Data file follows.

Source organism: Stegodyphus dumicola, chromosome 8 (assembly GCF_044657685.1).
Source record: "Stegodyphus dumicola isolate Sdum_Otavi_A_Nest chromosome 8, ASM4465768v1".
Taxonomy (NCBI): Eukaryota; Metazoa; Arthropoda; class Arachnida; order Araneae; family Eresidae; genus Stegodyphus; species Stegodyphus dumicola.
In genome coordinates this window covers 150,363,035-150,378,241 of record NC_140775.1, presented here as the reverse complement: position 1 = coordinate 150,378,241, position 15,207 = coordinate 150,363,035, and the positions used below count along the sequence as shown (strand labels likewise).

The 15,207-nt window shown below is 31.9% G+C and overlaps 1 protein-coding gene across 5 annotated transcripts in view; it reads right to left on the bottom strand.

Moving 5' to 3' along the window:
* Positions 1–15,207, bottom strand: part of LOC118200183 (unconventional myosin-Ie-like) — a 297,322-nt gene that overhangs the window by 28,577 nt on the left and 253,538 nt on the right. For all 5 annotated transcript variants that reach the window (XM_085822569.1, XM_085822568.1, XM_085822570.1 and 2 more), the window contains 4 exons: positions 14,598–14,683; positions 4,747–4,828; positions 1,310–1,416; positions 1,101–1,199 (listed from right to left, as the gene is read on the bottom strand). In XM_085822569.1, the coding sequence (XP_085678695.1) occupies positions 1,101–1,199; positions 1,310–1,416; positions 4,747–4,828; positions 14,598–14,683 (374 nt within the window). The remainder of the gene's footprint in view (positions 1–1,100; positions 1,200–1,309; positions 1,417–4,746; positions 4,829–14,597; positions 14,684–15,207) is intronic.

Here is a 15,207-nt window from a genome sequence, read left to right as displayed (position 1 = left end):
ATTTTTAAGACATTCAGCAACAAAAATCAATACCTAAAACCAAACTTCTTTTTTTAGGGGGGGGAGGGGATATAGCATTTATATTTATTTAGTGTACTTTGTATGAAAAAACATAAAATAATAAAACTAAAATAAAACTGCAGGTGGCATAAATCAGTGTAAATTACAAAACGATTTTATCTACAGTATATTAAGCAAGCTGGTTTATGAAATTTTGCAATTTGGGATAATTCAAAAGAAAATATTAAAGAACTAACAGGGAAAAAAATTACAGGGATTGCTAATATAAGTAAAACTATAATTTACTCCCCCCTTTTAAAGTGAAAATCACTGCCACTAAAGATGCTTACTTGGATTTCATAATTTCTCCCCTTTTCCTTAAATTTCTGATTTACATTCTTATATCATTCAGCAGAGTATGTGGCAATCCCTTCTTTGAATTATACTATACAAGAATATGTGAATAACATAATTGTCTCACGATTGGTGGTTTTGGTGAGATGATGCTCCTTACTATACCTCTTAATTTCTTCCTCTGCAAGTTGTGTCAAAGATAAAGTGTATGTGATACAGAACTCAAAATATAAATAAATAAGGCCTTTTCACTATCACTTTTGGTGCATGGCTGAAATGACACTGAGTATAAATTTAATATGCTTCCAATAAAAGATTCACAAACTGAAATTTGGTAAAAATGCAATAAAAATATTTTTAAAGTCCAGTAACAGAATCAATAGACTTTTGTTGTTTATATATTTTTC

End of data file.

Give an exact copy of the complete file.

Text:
Source organism: Stegodyphus dumicola, chromosome 8 (assembly GCF_044657685.1).
Source record: "Stegodyphus dumicola isolate Sdum_Otavi_A_Nest chromosome 8, ASM4465768v1".
Taxonomy (NCBI): Eukaryota; Metazoa; Arthropoda; class Arachnida; order Araneae; family Eresidae; genus Stegodyphus; species Stegodyphus dumicola.
In genome coordinates this window covers 150,363,035-150,378,241 of record NC_140775.1, presented here as the reverse complement: position 1 = coordinate 150,378,241, position 15,207 = coordinate 150,363,035, and the positions used below count along the sequence as shown (strand labels likewise).

The 15,207-nt window shown below is 31.9% G+C and overlaps 1 protein-coding gene across 5 annotated transcripts in view; it reads right to left on the bottom strand.

Moving 5' to 3' along the window:
* Positions 1–15,207, bottom strand: part of LOC118200183 (unconventional myosin-Ie-like) — a 297,322-nt gene that overhangs the window by 28,577 nt on the left and 253,538 nt on the right. For all 5 annotated transcript variants that reach the window (XM_085822569.1, XM_085822568.1, XM_085822570.1 and 2 more), the window contains 4 exons: positions 14,598–14,683; positions 4,747–4,828; positions 1,310–1,416; positions 1,101–1,199 (listed from right to left, as the gene is read on the bottom strand). In XM_085822569.1, the coding sequence (XP_085678695.1) occupies positions 1,101–1,199; positions 1,310–1,416; positions 4,747–4,828; positions 14,598–14,683 (374 nt within the window). The remainder of the gene's footprint in view (positions 1–1,100; positions 1,200–1,309; positions 1,417–4,746; positions 4,829–14,597; positions 14,684–15,207) is intronic.

Here is a 15,207-nt window from a genome sequence, read left to right as displayed (position 1 = left end):
ATTTTTAAGACATTCAGCAACAAAAATCAATACCTAAAACCAAACTTCTTTTTTTAGGGGGGGGAGGGGATATAGCATTTATATTTATTTAGTGTACTTTGTATGAAAAAACATAAAATAATAAAACTAAAATAAAACTGCAGGTGGCATAAATCAGTGTAAATTACAAAACGATTTTATCTACAGTATATTAAGCAAGCTGGTTTATGAAATTTTGCAATTTGGGATAATTCAAAAGAAAATATTAAAGAACTAACAGGGAAAAAAATTACAGGGATTGCTAATATAAGTAAAACTATAATTTACTCCCCCCTTTTAAAGTGAAAATCACTGCCACTAAAGATGCTTACTTGGATTTCATAATTTCTCCCCTTTTCCTTAAATTTCTGATTTACATTCTTATATCATTCAGCAGAGTATGTGGCAATCCCTTCTTTGAATTATACTATACAAGAATATGTGAATAACATAATTGTCTCACGATTGGTGGTTTTGGTGAGATGATGCTCCTTACTATACCTCTTAATTTCTTCCTCTGCAAGTTGTGTCAAAGATAAAGTGTATGTGATACAGAACTCAAAATATAAATAAATAAGGCCTTTTCACTATCACTTTTGGTGCATGGCTGAAATGACACTGAGTATAAATTTAATATGCTTCCAATAAAAGATTCACAAACTGAAATTTGGTAAAAATGCAATAAAAATATTTTTAAAGTCCAGTAACAGAATCAATAGACTTTTGTTGTTTATATATTTTTC